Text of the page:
Vodafone suffered a bad end to 2011 as it registered falls from Barcelona to Sydney in the last quarter.

Group revenues declined 2.3 percent year-on-year to €13.9 billion between October and December.

Falls were felt across the company’s business – Europe suffered a 3.1 percent y-o-y drop while revenues in Africa, the Middle East and Asia Pacific (AMAP) fell 1.5 percent.

The company was particularly badly hit in Italy and Spain – two countries suffering badly from the economic downturn – where revenues fell 5.4 percent and 9.3 percent respectively. Vodafone said market conditions remained difficult.

The news was better elsewhere in Europe, particularly Turkey where Vodafone is growing its customer base. In more established markets of Germany and the UK, the company said growth, which was below one percent in both countries, was thanks to increased data revenues.

“We are continuing to make progress in the key strategic areas of data, enterprise and emerging markets,” said CEO Vittorio Colao.

However, despite growth in some regions – particularly India where revenues were up 6.3 percent – AMAP was also hampered by poor performance. The company said “network and customer service difficulties” were to blame in Australia, for example, while lower inbound roaming revenue was the cause of falling revenues in Egypt.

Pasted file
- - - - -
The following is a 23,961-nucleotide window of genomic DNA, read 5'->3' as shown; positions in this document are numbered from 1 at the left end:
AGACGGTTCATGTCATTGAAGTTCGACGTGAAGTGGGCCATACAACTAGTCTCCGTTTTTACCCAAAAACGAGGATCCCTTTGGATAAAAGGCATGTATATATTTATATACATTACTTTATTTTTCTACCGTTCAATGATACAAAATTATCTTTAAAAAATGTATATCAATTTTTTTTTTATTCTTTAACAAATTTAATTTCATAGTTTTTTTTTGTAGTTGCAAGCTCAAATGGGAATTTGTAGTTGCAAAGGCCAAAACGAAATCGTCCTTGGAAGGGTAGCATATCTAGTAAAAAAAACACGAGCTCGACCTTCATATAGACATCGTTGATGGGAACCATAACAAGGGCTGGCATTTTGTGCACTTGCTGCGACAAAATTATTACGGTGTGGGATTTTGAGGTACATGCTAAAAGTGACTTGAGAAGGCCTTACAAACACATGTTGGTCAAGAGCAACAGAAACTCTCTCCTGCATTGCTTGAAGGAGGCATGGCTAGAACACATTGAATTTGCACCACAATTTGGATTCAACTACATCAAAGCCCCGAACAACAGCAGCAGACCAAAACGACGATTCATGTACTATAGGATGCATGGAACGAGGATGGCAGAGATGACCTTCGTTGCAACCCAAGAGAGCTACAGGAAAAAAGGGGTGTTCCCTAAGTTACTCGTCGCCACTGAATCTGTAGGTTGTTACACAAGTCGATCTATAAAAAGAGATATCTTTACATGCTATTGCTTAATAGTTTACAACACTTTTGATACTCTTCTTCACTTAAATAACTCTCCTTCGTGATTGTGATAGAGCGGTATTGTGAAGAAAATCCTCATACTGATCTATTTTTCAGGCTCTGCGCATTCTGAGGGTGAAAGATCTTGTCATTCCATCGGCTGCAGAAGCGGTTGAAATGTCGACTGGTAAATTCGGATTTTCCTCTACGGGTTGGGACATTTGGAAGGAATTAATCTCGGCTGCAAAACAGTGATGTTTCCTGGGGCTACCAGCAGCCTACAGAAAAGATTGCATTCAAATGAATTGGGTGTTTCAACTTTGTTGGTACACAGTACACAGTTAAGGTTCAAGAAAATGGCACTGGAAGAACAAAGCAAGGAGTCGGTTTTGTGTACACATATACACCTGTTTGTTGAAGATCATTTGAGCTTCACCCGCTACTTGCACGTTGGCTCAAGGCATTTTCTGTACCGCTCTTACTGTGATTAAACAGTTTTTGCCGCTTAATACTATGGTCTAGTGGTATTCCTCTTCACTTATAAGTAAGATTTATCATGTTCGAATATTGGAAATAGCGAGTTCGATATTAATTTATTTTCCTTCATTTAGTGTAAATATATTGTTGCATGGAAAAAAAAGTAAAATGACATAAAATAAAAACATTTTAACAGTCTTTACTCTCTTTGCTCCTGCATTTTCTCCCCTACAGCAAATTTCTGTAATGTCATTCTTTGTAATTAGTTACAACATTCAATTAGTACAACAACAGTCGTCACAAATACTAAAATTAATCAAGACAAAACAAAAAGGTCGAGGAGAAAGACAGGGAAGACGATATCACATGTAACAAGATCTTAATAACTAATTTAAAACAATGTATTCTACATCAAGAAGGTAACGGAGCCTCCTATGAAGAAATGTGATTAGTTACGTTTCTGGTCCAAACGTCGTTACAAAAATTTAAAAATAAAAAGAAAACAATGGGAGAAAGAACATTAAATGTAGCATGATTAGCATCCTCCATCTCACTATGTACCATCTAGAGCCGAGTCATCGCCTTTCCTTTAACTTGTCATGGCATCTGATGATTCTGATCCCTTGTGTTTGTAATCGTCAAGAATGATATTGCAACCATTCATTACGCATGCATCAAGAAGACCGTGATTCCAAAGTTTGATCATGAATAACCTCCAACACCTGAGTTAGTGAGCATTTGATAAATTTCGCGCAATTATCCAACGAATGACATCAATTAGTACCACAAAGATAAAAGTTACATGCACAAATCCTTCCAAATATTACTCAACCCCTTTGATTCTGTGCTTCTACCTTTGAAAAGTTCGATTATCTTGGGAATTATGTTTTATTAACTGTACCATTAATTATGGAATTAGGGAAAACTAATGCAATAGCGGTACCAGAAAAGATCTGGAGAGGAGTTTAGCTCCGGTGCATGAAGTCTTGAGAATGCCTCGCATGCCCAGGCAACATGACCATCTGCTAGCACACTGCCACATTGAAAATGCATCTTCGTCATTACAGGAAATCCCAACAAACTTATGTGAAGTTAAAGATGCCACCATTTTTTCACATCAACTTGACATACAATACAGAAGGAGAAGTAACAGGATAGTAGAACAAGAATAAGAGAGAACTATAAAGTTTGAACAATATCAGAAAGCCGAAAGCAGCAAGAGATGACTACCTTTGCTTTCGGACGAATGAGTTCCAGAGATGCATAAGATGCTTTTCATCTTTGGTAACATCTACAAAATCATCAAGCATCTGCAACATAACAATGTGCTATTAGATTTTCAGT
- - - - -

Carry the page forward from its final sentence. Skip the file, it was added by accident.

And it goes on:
Nevertheless, the CEO said he remained happy with the company’s broad geographic mix: “It is delivering a resilient overall performance,” he commented.

Data revenue grew by 18.1 percent overall, led by increasing smartphone penetration, and now represents 14.8 percent of total service revenue. Sales from other segments, such as messaging, were also up.

Fixed revenue increased by 3.9 percent and now represents 8.5 percent of total service revenue. Vodafone now has 8.8 million fixed line customers of which 6.4 million have a fixed broadband subscription.

However, this growth was not sufficient to offset a 9.3 percent drop in voice revenues, which makes up roughly 60 percent of revenue overall.

Yet again, these figures from Vodafone show that having a broad geographic mix and growing data revenues do not always translate into increased revenues.

While the effects of consumers in Italy and Spain reining in spending – to name just two European countries suffering from a macroeconomic downturn – are beyond the control of a telco, other factors are not.

It is particularly galling, for example, that Vodafone has had to admit that network and customer service difficulties were to blame in Australia. Such basic mistakes are the kind that Europe’s third-largest telco can ill afford to make.

Investors took a sanguine view as the company’s share price held up, no doubt buoyed bya cash pile that has been boosted by a favourable result in its Indian tax dispute and a €3.3 billion dividend from Verizon Wireless.

News that its merger with Greek mobile operator Wind Hellas has been terminated could also prove to be a blessing in disguise.

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